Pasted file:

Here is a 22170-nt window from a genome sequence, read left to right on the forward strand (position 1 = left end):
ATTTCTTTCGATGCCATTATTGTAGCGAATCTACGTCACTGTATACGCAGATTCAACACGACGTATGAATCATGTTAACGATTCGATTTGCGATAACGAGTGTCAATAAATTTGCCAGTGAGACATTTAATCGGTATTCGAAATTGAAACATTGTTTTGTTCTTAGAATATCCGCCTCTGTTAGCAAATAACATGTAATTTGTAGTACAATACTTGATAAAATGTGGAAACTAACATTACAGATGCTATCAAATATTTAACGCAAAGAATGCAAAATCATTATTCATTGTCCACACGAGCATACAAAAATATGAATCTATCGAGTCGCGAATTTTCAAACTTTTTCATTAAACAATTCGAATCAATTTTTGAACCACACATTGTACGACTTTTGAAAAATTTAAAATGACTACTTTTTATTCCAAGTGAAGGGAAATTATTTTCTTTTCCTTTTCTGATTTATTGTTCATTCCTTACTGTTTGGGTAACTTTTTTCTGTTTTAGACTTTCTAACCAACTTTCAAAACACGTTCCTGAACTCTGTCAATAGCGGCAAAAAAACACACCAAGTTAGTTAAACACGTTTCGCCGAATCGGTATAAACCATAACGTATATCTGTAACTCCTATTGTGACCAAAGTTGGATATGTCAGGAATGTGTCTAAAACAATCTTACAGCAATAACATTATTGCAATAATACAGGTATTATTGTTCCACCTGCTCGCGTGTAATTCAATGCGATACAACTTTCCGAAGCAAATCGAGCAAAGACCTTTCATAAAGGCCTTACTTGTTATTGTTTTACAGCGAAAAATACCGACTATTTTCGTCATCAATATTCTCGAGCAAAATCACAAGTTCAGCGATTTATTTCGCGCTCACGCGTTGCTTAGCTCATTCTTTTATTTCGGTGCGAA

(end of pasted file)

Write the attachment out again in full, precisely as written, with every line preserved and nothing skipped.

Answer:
Here is a 22170-nt window from a genome sequence, read left to right on the forward strand (position 1 = left end):
ATTTCTTTCGATGCCATTATTGTAGCGAATCTACGTCACTGTATACGCAGATTCAACACGACGTATGAATCATGTTAACGATTCGATTTGCGATAACGAGTGTCAATAAATTTGCCAGTGAGACATTTAATCGGTATTCGAAATTGAAACATTGTTTTGTTCTTAGAATATCCGCCTCTGTTAGCAAATAACATGTAATTTGTAGTACAATACTTGATAAAATGTGGAAACTAACATTACAGATGCTATCAAATATTTAACGCAAAGAATGCAAAATCATTATTCATTGTCCACACGAGCATACAAAAATATGAATCTATCGAGTCGCGAATTTTCAAACTTTTTCATTAAACAATTCGAATCAATTTTTGAACCACACATTGTACGACTTTTGAAAAATTTAAAATGACTACTTTTTATTCCAAGTGAAGGGAAATTATTTTCTTTTCCTTTTCTGATTTATTGTTCATTCCTTACTGTTTGGGTAACTTTTTTCTGTTTTAGACTTTCTAACCAACTTTCAAAACACGTTCCTGAACTCTGTCAATAGCGGCAAAAAAACACACCAAGTTAGTTAAACACGTTTCGCCGAATCGGTATAAACCATAACGTATATCTGTAACTCCTATTGTGACCAAAGTTGGATATGTCAGGAATGTGTCTAAAACAATCTTACAGCAATAACATTATTGCAATAATACAGGTATTATTGTTCCACCTGCTCGCGTGTAATTCAATGCGATACAACTTTCCGAAGCAAATCGAGCAAAGACCTTTCATAAAGGCCTTACTTGTTATTGTTTTACAGCGAAAAATACCGACTATTTTCGTCATCAATATTCTCGAGCAAAATCACAAGTTCAGCGATTTATTTCGCGCTCACGCGTTGCTTAGCTCATTCTTTTATTTCGGTGCGAA